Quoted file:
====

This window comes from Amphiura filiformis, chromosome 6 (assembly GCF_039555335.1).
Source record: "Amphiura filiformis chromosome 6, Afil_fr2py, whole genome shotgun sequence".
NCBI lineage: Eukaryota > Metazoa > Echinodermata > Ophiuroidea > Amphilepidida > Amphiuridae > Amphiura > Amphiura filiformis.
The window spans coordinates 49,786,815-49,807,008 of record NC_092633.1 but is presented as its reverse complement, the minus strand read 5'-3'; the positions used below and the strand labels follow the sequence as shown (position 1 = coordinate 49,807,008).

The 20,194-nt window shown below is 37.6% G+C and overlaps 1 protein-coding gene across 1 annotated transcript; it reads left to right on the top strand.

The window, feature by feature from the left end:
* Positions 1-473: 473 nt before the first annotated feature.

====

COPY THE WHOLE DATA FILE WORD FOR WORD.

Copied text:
This window comes from Amphiura filiformis, chromosome 6 (assembly GCF_039555335.1).
Source record: "Amphiura filiformis chromosome 6, Afil_fr2py, whole genome shotgun sequence".
NCBI lineage: Eukaryota > Metazoa > Echinodermata > Ophiuroidea > Amphilepidida > Amphiuridae > Amphiura > Amphiura filiformis.
The window spans coordinates 49,786,815-49,807,008 of record NC_092633.1 but is presented as its reverse complement, the minus strand read 5'-3'; the positions used below and the strand labels follow the sequence as shown (position 1 = coordinate 49,807,008).

The 20,194-nt window shown below is 37.6% G+C and overlaps 1 protein-coding gene across 1 annotated transcript; it reads left to right on the top strand.

The window, feature by feature from the left end:
* Positions 1-473: 473 nt before the first annotated feature.